10 Behaviors of Servant Leaders

This post is part 2 of 2. Check out part 1 of 10 Behaviors of Servant Leaders here.

5. Leaders ask questions.

‘What do you want me to do for you?’ he asked.” (v. 36) Jesus’ questions always drew out a person’s thinking and (more importantly) what was going on in their heart.

  • Why do you say/think that?
  • Is there anything that anyone’s holding back?
  • What’s at stake if we fail in this task/project/initiative?
  • If you could solve this your way, what would you do?
  • Why do you think you responded that way?

Good questions can change the tone of the room, reframe an issue, bring clarity to the discussion, and uncover the “why” behind a conflict. Servant leaders ask clarifying questions.

6. Leaders invite commitment.

Can you…?” Jesus asks. And they reply, “We can.” “You will…” Jesus agrees. (vv. 38-39) He doesn’t command; he doesn’t bark out orders or force obedience. He invites the disciples deeper into a relationship, deeper in commitment. It’s easy to assume that everyone is onboard with your vision, but leaders ask for a response which brings increased ownership and action. Clarity of vision and a relational connection with the leader make it easier to commit. Servant leaders invite commitment.

7. Leaders speak the truth.

(vv. 39-40) As the best servant leader of all time, Jesus was full of grace and truth (Jn 1:14). Leaders speak the truth, even (especially!) when it’s hard. Kids can enjoy fairytales, but shouldn’t live in one! Employees/students who are struggling need to know what’s true about where they are and what to do about it. Truth isn’t a weapon to wack someone, but a tool to be used with grace to build up others. Servant leaders are full of grace and truth.

8. Leaders know their team.

Jesus called them together and said…” (v. 42a) Jesus is with his disciples. He takes the time to get to know them, find out how they think, what motivates them, where their strengths are, and also where they need to grow. The very task of using your influence to take team members or kids from where they are today, to somewhere better REQUIRES you to know them. Do you know their stories? Their goals? Their ideal work role? What do they do for fun? What stresses them out? Servant leaders take the time to know their team.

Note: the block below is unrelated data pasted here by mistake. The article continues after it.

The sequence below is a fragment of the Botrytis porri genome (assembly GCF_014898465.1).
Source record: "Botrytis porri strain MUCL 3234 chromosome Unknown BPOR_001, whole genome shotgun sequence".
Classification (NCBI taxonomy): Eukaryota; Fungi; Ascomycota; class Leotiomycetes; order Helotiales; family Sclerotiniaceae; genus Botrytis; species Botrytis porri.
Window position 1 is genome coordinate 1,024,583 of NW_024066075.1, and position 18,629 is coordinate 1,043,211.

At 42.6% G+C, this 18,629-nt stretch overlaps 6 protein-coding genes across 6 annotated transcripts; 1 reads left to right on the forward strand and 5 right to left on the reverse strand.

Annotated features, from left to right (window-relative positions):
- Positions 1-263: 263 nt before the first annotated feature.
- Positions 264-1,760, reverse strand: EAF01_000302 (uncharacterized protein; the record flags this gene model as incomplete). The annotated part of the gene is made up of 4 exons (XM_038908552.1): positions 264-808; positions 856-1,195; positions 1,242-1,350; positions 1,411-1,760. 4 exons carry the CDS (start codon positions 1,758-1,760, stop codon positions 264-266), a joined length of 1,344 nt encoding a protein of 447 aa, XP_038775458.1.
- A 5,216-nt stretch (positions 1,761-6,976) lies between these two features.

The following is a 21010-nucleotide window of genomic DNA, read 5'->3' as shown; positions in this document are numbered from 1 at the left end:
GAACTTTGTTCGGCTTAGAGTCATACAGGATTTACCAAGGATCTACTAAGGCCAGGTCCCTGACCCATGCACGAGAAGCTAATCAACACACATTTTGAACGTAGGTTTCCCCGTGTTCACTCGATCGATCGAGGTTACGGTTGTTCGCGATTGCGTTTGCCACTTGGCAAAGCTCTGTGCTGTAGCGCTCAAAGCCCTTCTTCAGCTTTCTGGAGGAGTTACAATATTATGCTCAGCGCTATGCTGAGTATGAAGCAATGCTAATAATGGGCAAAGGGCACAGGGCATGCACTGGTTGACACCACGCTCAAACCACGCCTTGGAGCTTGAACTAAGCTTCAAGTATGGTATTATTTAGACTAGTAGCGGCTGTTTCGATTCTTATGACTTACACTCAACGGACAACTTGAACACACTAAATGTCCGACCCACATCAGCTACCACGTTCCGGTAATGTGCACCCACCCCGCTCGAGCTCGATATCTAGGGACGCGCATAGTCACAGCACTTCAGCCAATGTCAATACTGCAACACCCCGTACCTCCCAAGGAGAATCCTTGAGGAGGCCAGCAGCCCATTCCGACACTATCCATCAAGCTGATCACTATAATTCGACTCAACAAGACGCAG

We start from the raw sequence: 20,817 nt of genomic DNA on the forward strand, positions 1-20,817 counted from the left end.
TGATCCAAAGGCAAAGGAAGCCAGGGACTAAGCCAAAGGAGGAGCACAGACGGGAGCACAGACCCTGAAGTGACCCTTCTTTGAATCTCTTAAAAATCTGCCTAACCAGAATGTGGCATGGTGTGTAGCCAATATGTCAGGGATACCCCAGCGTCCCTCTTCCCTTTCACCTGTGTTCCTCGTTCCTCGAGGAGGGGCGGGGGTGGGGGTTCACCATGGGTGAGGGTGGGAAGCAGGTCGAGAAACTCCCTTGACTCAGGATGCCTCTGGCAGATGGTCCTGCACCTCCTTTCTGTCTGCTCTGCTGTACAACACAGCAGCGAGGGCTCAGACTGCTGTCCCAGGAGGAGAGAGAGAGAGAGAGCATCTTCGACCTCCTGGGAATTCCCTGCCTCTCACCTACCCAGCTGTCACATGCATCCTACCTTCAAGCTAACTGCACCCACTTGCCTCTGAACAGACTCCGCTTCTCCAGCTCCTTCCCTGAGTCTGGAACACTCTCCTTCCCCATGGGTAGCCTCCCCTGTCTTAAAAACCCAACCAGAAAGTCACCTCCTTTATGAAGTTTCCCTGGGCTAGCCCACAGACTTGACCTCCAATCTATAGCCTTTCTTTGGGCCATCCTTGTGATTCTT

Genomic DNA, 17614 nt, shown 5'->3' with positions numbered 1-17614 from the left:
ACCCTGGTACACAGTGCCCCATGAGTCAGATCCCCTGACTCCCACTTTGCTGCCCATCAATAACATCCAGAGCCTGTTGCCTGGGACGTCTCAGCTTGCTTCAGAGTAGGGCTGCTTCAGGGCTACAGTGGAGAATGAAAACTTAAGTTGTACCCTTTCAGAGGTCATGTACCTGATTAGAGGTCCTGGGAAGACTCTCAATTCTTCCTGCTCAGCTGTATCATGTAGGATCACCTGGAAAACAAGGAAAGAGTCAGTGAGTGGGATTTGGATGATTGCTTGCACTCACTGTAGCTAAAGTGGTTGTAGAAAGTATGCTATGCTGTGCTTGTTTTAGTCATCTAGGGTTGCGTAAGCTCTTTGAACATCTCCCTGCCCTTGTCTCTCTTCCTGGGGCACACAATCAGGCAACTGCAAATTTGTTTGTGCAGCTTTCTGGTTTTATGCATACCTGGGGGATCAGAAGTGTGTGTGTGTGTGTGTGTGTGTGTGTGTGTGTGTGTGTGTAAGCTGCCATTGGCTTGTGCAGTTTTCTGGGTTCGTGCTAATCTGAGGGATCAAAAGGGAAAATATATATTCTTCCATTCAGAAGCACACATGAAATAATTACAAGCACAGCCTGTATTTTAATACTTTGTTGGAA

9. Leaders invest in their team.

Jesus not only got to know his disciples but invested in them for their growth. If you’re a Christian, you’re in the middle of a life-long process where God is transforming you to be more like Christ. As a leader, on this side of heaven, you’ll always be able to learn more, produce more, and improve your knowledge and skills. Do you have a personal growth plan? Do you have this expectation for the people you lead? Don’t be shocked by missteps or mistakes; it’s just evidence of the need for growth. Smart leaders join God in the work he’s already doing in the lives of their people. Servant leaders invest resources in helping their team grow.

10. Leaders serve.

For even the Son of Man did not come to be served, but to serve, and to give his life as a ransom for many.” (v. 45) Jesus wasn’t asking his disciples to do anything he wasn’t willing to do himself. He knew that he was setting the pace for their leadership. The greater the servant leader he was, the greater servant leaders they would be. And he was willing to give it all, his whole life in the process. But remember that even the greatest of leaders among men and women are first called to be followers of Jesus. Servant leaders pattern their leadership after Jesus who came not to be served but to serve.

May we humbly grow in the 10 behaviors of servant leaders—not for our gain but so that we might better use our influence to take people from where they are today, to somewhere better.

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